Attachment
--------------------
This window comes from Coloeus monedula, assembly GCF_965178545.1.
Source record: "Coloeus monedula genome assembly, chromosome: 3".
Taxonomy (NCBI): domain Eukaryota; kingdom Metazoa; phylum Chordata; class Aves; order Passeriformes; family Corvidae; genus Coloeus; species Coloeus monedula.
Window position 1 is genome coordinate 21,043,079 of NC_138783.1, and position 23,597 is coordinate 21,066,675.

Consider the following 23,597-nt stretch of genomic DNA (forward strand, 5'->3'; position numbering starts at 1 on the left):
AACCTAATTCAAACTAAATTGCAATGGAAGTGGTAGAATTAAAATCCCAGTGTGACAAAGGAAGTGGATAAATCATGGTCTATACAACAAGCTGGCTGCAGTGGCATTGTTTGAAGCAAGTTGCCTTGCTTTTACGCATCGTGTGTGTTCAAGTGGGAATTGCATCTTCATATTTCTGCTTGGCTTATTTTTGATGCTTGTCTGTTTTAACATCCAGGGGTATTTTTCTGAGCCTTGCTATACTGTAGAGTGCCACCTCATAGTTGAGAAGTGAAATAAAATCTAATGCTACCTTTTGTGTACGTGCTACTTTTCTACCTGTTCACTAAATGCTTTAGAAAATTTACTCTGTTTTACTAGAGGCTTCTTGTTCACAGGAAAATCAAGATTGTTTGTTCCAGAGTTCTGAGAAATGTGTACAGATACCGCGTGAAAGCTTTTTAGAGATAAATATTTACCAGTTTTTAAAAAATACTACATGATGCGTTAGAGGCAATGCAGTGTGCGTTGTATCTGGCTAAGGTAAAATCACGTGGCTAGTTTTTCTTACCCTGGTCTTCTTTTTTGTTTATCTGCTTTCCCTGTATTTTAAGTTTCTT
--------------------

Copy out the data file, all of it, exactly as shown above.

This window comes from Coloeus monedula, assembly GCF_965178545.1.
Source record: "Coloeus monedula genome assembly, chromosome: 3".
Taxonomy (NCBI): domain Eukaryota; kingdom Metazoa; phylum Chordata; class Aves; order Passeriformes; family Corvidae; genus Coloeus; species Coloeus monedula.
Window position 1 is genome coordinate 21,043,079 of NC_138783.1, and position 23,597 is coordinate 21,066,675.

Consider the following 23,597-nt stretch of genomic DNA (forward strand, 5'->3'; position numbering starts at 1 on the left):
AACCTAATTCAAACTAAATTGCAATGGAAGTGGTAGAATTAAAATCCCAGTGTGACAAAGGAAGTGGATAAATCATGGTCTATACAACAAGCTGGCTGCAGTGGCATTGTTTGAAGCAAGTTGCCTTGCTTTTACGCATCGTGTGTGTTCAAGTGGGAATTGCATCTTCATATTTCTGCTTGGCTTATTTTTGATGCTTGTCTGTTTTAACATCCAGGGGTATTTTTCTGAGCCTTGCTATACTGTAGAGTGCCACCTCATAGTTGAGAAGTGAAATAAAATCTAATGCTACCTTTTGTGTACGTGCTACTTTTCTACCTGTTCACTAAATGCTTTAGAAAATTTACTCTGTTTTACTAGAGGCTTCTTGTTCACAGGAAAATCAAGATTGTTTGTTCCAGAGTTCTGAGAAATGTGTACAGATACCGCGTGAAAGCTTTTTAGAGATAAATATTTACCAGTTTTTAAAAAATACTACATGATGCGTTAGAGGCAATGCAGTGTGCGTTGTATCTGGCTAAGGTAAAATCACGTGGCTAGTTTTTCTTACCCTGGTCTTCTTTTTTGTTTATCTGCTTTCCCTGTATTTTAAGTTTCTT